An enquiry into allegations that Meghan Markle ‘bullied’ members of her staff during her short time in the Royal Family has ended in silence – with The Firm refusing to release findings.
Now a report in the Daily Mail claims the relaxed, easy-going atmosphere that many had found working for Prince Harry as a bachelor changed after the Duchess of Sussex joined him at Kensington Palace.
One part-time employee, who was briefly attached to Harry’s household, told the paper that before Meghan arrived, Harry would make morning coffee for his small staff.
But after the wedding, the duchess insisted that a butler take over the coffee making duties.
Friends of Meghan’s previously spoke to People magazine about being a good boss – and highlighted a time she paid for an ice cream stand to provide free treats to Kensington Palace staff.
One anonymous friend told the mag: “I came by there one day, and she had ordered an incredible ice cream and sorbet stand for the office.
“They were remarking how it was the ‘best day of work ever.’ It warmed my heart to see her just continuing to be her and bring her style to the U.K.”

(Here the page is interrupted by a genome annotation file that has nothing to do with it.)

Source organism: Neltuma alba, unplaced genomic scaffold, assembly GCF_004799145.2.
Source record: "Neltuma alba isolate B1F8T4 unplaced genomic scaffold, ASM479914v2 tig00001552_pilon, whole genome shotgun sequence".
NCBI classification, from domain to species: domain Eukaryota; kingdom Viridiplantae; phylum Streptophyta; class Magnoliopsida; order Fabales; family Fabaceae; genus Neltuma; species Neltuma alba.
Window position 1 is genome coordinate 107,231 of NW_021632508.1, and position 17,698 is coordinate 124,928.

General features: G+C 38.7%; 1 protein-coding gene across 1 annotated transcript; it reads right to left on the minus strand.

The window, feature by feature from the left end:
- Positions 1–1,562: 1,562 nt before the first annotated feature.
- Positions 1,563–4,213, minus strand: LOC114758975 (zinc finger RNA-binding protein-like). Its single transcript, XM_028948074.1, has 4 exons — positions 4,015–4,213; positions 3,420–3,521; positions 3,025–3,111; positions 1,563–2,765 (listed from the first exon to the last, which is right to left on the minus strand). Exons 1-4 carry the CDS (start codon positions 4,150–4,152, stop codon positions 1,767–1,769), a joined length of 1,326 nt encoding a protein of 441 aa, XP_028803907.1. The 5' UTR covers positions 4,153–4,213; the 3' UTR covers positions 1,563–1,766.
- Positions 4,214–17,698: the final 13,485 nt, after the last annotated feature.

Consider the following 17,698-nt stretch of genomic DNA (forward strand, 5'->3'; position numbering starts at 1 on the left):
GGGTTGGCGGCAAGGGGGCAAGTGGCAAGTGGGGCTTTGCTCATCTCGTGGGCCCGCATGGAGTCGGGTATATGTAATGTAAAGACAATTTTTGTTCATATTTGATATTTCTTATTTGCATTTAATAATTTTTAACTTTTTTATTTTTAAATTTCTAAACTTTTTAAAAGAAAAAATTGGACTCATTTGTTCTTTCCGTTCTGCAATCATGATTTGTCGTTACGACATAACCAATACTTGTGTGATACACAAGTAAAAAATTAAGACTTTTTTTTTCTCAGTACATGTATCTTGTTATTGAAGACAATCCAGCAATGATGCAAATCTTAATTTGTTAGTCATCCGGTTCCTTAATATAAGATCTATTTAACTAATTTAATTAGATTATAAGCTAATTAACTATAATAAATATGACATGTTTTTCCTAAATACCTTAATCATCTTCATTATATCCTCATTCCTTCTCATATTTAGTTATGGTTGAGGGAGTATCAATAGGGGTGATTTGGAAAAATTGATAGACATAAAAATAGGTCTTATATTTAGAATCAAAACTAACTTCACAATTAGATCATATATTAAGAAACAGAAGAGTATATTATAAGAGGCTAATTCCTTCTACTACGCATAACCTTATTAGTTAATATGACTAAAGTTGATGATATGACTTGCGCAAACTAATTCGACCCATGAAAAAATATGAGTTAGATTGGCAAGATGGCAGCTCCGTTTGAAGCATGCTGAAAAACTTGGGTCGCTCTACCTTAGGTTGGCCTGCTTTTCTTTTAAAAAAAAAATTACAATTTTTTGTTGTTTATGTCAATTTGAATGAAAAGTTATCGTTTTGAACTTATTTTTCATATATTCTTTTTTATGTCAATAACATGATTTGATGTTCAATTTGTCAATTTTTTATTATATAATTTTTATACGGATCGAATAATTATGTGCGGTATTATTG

Buckingham Palace launched the investigation in March 2021, and invited past and present employees to speak in confidence about their experiences of working for Meghan, after it was alleged she drove out two personal assistants and staff were “humiliated” on several occasions.
Changes are to be made with lessons having been learned, says Buckingham Palace – but the household declined to go into specifics.
Employment policies have been improved for royal staff with the changes not made public.
The Duchess’ lawyers vehemently denied all of the allegations when they were made.
These claims were denied by the couple’s team, who said they were victims of a “calculated smear campaign based on misleading and harmful misinformation”.
“We are disappointed to see this defamatory portrayal of The Duchess of Sussex given credibility by a media outlet,” their lawyers said.
“It’s no coincidence that distorted several-year-old accusations aimed at undermining the Duchess are being briefed to the British media shortly before she and the Duke are due to speak openly and honestly about their experience of recent years.”
Jenny Afia, the Duchess’s lawyer, later added: “What bullying actually means is improperly using power repeatedly and deliberately to hurt someone, physically or emotionally. The Duchess of Sussex absolutely denies ever doing that.
“Knowing her as I do I can’t believe she would ever do that.”